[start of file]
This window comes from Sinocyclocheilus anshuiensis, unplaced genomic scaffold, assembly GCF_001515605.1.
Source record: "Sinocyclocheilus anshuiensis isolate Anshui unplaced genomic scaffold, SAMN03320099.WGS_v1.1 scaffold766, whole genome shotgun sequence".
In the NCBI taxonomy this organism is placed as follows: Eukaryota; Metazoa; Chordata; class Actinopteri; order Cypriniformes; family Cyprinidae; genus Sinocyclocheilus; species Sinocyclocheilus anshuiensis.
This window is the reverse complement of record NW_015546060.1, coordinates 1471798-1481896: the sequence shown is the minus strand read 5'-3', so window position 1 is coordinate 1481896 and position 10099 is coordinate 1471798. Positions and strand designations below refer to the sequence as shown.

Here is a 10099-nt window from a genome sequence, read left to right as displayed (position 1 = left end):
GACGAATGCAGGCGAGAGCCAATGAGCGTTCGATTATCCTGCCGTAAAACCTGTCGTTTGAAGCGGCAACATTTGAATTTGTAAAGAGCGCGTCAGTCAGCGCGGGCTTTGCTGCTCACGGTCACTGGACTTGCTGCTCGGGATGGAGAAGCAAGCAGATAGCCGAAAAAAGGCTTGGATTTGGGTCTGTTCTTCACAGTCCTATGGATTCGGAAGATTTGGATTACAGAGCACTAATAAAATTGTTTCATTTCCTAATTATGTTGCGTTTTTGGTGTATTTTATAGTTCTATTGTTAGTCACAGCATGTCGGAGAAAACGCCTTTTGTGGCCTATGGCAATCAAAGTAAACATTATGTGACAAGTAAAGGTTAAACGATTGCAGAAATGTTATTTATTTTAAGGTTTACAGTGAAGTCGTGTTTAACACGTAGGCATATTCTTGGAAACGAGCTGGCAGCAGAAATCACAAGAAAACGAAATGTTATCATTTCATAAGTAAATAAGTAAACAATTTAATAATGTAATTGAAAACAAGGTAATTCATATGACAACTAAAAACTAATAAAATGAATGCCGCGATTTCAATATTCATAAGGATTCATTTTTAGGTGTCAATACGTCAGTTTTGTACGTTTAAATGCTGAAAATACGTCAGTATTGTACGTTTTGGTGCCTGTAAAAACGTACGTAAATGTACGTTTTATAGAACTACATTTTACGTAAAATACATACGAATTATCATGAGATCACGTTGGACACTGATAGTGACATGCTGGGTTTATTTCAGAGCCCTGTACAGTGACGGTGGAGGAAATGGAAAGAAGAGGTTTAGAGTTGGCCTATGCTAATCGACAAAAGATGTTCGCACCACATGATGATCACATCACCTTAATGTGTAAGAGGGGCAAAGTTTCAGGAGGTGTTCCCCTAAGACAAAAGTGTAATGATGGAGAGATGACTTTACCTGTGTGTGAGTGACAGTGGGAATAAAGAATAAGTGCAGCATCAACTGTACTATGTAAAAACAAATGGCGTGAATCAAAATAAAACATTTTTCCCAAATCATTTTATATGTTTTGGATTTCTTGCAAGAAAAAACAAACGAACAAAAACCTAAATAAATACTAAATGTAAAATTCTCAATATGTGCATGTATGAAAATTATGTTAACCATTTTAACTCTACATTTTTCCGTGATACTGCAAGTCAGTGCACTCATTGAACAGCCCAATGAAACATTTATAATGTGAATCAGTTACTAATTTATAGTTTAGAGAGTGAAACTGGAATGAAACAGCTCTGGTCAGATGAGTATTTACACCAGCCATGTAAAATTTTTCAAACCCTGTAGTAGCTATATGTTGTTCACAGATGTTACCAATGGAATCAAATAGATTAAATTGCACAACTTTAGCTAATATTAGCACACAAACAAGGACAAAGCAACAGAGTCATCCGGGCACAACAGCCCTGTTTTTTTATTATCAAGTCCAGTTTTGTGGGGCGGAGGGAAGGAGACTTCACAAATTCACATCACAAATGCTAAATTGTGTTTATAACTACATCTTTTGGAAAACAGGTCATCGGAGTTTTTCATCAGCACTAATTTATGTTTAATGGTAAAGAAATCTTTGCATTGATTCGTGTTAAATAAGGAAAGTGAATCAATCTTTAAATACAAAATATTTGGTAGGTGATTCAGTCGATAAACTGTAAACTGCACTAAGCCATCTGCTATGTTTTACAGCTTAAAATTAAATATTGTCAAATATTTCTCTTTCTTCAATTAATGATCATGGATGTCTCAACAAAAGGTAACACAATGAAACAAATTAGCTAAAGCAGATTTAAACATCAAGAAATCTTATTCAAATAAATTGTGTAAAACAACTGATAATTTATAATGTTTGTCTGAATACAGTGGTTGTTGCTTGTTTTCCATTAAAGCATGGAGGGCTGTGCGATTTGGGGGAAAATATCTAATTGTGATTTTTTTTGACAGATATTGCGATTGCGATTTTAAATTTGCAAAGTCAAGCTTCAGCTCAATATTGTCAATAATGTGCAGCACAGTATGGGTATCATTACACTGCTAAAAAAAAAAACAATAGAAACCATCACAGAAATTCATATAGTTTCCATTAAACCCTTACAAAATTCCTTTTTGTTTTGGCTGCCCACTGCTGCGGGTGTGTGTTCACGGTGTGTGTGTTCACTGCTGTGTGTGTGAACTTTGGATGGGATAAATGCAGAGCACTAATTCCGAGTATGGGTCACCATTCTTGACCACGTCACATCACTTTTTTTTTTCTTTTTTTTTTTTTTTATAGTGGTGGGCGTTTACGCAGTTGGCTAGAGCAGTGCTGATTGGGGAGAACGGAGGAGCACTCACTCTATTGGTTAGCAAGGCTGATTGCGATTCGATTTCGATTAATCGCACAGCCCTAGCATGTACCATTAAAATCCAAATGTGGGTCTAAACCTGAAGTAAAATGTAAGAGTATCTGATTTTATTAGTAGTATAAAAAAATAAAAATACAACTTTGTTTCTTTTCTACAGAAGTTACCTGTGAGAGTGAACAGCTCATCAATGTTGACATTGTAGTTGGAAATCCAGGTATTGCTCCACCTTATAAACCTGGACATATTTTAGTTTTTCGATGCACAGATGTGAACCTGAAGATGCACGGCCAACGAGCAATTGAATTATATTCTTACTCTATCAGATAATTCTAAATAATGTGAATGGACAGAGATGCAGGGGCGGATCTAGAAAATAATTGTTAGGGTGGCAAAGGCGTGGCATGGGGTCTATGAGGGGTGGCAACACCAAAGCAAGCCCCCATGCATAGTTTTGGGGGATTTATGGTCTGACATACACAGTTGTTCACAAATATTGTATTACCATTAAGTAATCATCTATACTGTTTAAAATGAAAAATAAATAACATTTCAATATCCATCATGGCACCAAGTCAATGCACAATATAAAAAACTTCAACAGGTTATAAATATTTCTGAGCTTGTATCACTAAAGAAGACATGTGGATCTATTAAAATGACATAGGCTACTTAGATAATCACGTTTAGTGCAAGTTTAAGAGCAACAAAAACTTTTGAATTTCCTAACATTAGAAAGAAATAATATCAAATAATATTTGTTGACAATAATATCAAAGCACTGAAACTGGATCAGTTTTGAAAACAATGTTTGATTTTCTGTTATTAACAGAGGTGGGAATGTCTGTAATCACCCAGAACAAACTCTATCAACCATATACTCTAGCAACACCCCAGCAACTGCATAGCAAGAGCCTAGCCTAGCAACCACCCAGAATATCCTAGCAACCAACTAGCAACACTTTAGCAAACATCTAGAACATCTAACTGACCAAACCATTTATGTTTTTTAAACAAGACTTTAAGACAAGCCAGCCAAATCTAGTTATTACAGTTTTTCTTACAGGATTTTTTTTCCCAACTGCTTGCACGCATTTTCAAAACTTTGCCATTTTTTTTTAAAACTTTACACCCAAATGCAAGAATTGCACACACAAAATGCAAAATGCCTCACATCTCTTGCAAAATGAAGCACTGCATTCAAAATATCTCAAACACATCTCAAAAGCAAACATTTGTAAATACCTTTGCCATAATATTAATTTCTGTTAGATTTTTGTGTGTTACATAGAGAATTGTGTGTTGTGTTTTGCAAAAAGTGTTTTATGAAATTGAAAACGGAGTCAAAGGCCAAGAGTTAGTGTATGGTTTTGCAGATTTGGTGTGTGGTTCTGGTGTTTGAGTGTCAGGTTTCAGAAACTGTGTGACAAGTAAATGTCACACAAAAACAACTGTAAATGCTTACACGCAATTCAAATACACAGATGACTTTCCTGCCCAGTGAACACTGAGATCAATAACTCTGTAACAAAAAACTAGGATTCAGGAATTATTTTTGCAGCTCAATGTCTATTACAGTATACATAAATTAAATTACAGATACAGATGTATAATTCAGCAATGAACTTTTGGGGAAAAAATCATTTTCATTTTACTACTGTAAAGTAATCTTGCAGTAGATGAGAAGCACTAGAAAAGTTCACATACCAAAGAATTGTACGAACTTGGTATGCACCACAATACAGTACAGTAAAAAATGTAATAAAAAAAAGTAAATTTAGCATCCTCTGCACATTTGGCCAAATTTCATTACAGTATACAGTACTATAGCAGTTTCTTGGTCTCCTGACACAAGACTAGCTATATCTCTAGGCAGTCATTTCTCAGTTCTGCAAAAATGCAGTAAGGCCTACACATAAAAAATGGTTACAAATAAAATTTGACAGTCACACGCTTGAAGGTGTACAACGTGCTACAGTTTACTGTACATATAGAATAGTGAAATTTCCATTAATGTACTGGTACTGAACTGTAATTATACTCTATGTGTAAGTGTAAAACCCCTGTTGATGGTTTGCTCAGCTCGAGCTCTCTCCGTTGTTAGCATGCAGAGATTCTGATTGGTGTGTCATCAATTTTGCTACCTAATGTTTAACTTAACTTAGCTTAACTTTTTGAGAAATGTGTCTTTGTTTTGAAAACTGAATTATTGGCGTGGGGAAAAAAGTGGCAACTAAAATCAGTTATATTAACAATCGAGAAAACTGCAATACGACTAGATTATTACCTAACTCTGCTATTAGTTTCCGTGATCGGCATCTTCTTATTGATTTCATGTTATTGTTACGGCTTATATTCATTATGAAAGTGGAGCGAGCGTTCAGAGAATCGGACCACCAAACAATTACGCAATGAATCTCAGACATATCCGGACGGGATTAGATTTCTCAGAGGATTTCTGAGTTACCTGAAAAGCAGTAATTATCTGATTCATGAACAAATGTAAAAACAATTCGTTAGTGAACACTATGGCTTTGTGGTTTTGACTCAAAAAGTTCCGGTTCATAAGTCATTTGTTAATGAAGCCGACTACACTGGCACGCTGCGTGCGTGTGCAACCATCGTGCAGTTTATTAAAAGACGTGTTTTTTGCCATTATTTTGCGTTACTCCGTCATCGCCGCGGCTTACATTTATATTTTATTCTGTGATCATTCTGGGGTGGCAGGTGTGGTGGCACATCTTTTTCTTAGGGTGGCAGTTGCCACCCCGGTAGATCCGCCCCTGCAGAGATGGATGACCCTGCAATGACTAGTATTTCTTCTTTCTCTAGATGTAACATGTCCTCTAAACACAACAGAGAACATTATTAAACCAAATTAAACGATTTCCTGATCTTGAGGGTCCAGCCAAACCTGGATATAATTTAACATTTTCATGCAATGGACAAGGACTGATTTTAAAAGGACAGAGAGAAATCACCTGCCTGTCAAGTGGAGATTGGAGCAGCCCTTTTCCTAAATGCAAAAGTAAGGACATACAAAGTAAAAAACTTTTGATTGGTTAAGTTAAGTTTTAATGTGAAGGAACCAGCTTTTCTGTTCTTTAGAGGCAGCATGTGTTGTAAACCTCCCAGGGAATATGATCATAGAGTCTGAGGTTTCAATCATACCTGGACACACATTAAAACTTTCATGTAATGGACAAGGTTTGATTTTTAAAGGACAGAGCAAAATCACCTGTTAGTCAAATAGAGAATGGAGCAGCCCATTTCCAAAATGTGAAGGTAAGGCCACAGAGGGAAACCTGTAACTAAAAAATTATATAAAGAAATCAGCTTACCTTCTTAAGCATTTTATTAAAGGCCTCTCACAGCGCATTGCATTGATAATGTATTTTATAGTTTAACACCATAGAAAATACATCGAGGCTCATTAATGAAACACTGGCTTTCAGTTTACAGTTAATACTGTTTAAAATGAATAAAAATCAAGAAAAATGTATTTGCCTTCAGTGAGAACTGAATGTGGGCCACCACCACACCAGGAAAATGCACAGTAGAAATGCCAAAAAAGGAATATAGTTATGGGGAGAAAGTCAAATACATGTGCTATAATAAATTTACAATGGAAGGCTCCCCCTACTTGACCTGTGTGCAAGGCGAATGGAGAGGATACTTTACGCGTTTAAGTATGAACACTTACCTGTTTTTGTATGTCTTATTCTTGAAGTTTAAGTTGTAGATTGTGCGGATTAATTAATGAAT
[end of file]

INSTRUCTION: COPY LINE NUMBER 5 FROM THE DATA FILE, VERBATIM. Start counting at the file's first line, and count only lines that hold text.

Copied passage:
Here is a 10099-nt window from a genome sequence, read left to right as displayed (position 1 = left end):